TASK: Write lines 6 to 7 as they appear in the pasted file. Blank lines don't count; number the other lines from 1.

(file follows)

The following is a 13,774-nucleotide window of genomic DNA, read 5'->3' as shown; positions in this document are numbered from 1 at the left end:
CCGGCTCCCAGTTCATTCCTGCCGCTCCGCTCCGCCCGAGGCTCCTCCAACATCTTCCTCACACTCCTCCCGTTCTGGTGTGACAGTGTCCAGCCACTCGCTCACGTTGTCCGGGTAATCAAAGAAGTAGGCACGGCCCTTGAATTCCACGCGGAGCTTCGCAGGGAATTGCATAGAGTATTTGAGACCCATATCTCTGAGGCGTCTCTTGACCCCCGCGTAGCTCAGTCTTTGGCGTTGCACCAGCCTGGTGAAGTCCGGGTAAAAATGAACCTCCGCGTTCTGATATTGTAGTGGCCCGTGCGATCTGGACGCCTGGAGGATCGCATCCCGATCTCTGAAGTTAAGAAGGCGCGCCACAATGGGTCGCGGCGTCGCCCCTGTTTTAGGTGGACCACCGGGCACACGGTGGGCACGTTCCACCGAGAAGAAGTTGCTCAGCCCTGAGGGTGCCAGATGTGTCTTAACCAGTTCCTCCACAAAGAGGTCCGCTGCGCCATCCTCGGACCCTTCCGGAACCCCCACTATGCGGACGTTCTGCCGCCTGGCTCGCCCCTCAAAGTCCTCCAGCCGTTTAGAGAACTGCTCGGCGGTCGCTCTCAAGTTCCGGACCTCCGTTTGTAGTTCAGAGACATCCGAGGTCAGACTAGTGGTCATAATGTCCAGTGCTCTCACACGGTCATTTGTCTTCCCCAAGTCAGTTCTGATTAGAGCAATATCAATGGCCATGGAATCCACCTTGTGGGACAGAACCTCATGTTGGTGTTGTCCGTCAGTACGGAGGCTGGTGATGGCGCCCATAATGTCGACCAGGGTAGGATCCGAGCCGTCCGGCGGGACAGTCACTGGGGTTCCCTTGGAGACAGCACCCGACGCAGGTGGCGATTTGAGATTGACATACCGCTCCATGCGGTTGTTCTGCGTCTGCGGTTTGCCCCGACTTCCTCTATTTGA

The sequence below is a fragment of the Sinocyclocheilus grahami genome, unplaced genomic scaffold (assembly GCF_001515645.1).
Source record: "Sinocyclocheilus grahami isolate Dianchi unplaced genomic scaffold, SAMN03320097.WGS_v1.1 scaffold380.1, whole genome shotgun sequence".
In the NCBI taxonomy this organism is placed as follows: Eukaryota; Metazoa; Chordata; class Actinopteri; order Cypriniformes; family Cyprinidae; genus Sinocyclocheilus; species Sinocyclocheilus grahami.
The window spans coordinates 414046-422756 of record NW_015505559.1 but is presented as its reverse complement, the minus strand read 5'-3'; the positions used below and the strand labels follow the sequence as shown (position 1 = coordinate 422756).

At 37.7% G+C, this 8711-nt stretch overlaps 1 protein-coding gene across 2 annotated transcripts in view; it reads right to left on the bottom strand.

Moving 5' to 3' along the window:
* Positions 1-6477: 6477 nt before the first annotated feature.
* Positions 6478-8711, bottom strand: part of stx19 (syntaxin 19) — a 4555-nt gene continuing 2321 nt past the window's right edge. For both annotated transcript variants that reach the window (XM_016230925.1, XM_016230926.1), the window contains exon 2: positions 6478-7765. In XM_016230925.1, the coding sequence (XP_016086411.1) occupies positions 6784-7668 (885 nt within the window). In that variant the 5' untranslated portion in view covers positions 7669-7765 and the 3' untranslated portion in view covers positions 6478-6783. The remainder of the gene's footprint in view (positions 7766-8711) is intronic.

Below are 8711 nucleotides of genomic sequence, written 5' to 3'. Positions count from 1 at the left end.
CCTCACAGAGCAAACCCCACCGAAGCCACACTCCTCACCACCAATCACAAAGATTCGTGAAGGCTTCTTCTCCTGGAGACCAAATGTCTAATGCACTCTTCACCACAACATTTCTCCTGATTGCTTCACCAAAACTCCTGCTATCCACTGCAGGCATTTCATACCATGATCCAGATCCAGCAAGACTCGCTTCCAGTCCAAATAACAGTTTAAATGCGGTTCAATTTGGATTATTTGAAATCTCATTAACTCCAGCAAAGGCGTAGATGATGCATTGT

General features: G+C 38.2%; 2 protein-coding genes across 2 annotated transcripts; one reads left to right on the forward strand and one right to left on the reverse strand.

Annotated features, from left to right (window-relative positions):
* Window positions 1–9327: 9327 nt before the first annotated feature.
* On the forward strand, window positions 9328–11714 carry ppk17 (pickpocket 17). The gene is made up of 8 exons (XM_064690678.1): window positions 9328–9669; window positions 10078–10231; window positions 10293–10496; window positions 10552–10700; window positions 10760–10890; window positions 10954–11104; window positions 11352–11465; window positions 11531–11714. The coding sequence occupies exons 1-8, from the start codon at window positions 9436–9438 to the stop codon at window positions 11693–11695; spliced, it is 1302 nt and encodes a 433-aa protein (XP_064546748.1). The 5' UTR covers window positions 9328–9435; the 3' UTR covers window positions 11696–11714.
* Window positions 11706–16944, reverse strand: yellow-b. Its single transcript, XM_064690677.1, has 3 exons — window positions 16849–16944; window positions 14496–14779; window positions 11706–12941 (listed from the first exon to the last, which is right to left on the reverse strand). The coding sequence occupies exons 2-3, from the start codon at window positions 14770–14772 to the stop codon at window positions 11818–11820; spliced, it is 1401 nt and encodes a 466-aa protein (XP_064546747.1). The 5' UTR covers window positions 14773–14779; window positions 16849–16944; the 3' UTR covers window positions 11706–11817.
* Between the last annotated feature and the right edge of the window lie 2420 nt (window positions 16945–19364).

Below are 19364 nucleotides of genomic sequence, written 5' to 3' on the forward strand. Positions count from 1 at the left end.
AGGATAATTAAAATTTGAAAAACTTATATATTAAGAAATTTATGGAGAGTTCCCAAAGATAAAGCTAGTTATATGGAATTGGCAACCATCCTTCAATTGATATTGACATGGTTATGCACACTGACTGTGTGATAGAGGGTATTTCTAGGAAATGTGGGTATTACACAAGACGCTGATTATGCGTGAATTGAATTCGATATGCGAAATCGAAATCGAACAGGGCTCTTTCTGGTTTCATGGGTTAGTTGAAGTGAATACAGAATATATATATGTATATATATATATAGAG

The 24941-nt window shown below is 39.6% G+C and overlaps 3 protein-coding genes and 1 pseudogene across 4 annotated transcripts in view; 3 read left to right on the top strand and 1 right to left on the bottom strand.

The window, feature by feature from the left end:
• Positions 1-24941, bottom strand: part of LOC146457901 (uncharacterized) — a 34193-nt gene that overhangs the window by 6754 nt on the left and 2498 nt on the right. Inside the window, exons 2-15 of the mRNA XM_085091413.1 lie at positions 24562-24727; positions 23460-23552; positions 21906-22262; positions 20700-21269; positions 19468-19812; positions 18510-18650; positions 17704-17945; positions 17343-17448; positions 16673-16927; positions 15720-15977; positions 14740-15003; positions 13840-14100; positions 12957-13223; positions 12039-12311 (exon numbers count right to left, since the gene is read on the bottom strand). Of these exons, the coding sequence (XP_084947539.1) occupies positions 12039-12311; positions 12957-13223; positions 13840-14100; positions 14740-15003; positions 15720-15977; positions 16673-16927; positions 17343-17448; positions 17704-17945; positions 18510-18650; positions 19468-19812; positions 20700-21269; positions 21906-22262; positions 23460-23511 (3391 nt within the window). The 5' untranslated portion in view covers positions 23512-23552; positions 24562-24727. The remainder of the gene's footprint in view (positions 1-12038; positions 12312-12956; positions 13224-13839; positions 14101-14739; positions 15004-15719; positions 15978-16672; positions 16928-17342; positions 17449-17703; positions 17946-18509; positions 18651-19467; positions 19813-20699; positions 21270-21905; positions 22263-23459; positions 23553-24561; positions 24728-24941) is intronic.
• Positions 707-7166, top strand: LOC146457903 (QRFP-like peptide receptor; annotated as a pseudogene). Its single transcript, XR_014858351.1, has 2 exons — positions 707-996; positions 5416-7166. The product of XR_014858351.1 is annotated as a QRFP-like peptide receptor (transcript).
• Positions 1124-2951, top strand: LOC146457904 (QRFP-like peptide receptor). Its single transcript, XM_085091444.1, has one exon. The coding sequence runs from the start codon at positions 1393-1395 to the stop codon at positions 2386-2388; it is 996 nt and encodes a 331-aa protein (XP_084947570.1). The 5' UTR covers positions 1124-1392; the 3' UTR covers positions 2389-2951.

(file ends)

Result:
The window spans coordinates 414046-422756 of record NW_015505559.1 but is presented as its reverse complement, the minus strand read 5'-3'; the positions used below and the strand labels follow the sequence as shown (position 1 = coordinate 422756).

At 37.7% G+C, this 8711-nt stretch overlaps 1 protein-coding gene across 2 annotated transcripts in view; it reads right to left on the bottom strand.